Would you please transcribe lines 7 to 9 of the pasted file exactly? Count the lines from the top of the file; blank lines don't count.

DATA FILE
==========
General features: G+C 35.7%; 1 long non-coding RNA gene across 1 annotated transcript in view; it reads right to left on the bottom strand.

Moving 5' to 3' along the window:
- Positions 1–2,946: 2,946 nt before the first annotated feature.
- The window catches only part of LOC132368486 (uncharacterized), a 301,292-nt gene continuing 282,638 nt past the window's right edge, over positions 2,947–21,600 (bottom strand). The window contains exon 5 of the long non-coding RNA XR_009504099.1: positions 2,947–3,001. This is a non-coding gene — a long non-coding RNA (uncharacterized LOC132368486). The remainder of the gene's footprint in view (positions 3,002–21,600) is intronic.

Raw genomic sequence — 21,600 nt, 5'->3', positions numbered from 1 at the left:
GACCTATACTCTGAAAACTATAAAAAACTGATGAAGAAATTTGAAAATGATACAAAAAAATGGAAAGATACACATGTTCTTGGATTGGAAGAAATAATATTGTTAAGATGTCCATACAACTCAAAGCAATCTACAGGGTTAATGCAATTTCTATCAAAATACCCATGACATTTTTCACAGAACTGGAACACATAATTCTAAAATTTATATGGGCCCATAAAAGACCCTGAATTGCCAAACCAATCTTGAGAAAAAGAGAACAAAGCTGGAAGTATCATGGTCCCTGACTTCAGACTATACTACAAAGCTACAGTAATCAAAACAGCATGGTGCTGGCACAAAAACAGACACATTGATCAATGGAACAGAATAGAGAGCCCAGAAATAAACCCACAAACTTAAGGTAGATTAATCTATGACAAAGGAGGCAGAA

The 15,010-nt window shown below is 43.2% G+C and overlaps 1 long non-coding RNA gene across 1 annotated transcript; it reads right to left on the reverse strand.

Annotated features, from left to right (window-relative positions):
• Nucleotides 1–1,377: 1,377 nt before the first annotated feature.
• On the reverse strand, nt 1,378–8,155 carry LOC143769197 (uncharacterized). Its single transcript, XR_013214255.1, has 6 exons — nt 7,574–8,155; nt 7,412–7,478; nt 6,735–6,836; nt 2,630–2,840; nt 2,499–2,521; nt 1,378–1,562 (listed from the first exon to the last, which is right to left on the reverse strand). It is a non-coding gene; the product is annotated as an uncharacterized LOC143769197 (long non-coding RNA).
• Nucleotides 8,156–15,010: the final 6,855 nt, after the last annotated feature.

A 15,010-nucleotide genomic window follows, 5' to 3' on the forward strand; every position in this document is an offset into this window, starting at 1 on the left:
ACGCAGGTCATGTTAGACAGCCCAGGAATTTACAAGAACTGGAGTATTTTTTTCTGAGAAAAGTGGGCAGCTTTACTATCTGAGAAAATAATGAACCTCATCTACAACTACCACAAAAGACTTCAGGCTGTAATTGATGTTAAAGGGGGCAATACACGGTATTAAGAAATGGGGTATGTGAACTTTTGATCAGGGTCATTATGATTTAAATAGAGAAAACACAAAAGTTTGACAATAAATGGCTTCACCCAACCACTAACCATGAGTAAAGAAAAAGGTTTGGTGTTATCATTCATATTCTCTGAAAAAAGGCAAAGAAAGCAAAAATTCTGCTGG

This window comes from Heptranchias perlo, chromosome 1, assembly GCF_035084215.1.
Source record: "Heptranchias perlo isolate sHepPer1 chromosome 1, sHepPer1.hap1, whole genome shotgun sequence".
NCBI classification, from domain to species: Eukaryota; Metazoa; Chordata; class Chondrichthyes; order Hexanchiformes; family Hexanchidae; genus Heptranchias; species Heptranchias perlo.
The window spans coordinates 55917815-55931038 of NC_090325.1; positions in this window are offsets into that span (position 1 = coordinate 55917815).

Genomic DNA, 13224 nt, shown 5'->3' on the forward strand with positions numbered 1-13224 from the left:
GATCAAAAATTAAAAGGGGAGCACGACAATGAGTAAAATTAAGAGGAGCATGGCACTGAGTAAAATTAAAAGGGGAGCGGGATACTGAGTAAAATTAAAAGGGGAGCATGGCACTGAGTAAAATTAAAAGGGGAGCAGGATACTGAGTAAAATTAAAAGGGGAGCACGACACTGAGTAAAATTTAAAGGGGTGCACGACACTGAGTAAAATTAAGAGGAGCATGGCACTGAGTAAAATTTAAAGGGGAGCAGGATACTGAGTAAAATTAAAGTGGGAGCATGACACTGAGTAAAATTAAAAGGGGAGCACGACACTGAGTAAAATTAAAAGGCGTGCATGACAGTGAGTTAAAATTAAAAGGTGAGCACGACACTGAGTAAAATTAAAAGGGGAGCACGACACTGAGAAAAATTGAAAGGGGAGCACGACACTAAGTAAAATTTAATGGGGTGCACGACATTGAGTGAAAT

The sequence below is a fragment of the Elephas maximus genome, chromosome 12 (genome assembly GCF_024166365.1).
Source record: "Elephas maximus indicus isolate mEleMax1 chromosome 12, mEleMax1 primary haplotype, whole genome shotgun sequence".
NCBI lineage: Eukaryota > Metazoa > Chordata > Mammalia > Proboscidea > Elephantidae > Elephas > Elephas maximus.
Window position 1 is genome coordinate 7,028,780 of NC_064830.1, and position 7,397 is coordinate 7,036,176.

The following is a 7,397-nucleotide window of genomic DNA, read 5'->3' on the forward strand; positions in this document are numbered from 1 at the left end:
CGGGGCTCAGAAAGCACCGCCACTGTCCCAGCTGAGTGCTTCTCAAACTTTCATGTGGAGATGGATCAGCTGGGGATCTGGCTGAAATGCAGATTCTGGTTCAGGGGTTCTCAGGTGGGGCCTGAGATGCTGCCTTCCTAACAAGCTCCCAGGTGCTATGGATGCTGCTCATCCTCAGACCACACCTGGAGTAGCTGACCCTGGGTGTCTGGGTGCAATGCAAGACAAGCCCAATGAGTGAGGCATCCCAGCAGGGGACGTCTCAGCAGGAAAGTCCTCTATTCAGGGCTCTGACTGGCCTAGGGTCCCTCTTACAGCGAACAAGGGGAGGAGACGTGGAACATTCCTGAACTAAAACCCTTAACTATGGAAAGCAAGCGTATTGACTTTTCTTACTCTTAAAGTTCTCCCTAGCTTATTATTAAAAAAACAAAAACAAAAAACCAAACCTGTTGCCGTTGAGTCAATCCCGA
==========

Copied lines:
The 15,010-nt window shown below is 43.2% G+C and overlaps 1 long non-coding RNA gene across 1 annotated transcript; it reads right to left on the reverse strand.

Annotated features, from left to right (window-relative positions):
• Nucleotides 1–1,377: 1,377 nt before the first annotated feature.